Here Are the Top Yielding SFR Markets in the U.S.
Year-to-date gross yields have run from 3.2% to 11.7%.
With high prices and high down payments interacting with mortgage rates still topping 7% for a 30-year fixed loan, it’s a tough market for those looking for their first house. But “the headwinds disproportionately impacting the affordability of homeownership are proving to be the SFR market’s tailwinds,” says Moody’s Analytics CRE.
“The inevitability of increased interest rates as the Federal Reserve’s main monetary policy tool to manage persistent inflation and return to price stability inevitably has led the weekly 30-year fixed mortgage rate average in the US to a 20+ year high,” the firm said.
The current conditions have made the existing home market “extremely tight.” Those who might otherwise think of selling their own homes face two potential problems. One, they likely have low mortgage rates, and that cheap debt won’t be available if they move. Second, close to record prices, even with some drops, and high mortgage rates make properties more expensive, and the current owners realize that they might not be able to get the prices they want. That reduces inventory and keeps upward pressure on prices.
Many people would rent a house as an alternative, which helps push SFR values as an investment. But there is a secondary effect. As Moody’s noted, “investors, institutional, regional, and small mom-and-pop operators are sensitive to market conditions, slowing the pace of acquisitions as interest rates rise.” That means supply won’t expand to meet demand, making the conditions an “absolute boon” to SFR.
That is likely to change, they said, “as many institutional operators enter into joint ventures with banks, homebuilders, and private equity firms to expand their horizontal multifamily positions.” That is, build-for-rent, or BFR.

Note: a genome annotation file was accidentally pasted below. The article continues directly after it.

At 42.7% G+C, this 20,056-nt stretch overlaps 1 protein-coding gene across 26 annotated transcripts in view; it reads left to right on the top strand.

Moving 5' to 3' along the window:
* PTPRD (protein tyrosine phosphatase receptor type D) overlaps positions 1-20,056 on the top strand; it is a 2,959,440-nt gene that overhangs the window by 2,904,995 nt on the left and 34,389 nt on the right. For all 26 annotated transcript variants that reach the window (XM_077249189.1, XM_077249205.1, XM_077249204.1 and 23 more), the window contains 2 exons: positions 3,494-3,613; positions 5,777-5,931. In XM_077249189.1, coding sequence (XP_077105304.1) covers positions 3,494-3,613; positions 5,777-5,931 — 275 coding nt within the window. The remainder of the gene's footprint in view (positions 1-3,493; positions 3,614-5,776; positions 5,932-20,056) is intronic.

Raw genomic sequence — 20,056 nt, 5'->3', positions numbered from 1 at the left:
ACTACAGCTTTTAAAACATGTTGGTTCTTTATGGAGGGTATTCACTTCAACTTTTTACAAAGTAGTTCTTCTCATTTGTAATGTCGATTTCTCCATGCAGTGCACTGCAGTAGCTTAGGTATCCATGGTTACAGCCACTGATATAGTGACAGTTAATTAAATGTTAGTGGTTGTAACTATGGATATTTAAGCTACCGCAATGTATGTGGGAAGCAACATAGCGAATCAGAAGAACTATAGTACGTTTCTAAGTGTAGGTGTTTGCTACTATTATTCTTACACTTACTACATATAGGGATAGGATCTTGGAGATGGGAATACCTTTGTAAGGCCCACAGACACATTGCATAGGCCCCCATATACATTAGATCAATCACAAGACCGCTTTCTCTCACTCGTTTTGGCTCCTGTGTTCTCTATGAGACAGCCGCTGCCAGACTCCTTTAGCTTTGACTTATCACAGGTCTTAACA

But for now, that isn’t the case and SFR is benefiting strongly from the current housing market constraints. Here are the top 10 metro areas for SFR, along with their year-to-date gross yields and their ratios of houses available for rent versus those for sale, based on data from Parcl and Moody’s.
- Rochester, NY — gross yield, 11.7%; rent-to-list ratio, 0.19
- Harford, CT — gross yield, 8.6%; rent-to-list ratio, 0.15
- Buffalo, NY — gross yield, 8.0%; rent-to-list ratio, 0.13
- Pittsburgh, PA — gross yield, 8.0%; rent-to-list ratio, 0.50
- Cleveland, OH — gross yield, 7.8%; rent-to-list ratio, 0.30
- Cincinnati, OH — gross yield, 7.6%; rent-to-list ratio, 0.26
- New Orleans, LA — gross yield, 7.5%; rent-to-list ratio, 0.46
- Chicago, IL — gross yield, 7.4%; rent-to-list ratio, 0.25
- Detroit, MI — gross yield, 7.0%; rent-to-list ratio, 0.33
- Houston, TX — gross yield, 7.0%; rent-to-list ratio, 0.70
“When the number of properties currently available for rent compared to the number of properties currently available for sale is high, as captured by the rent-to-list ratio, gross yields tend to be lower,” Moody’s wrote. “There is also significant overlap between a high rent-to-list ratio and sizable institutional SFR portfolios in the metros. The converse is true for metros where the rent-to-list ratio is low. Houston notably stands out as a metro in which the gross yield cracks the top 10 yet has a high rent-to-list ratio and thousands of properties owned by institutional operators.”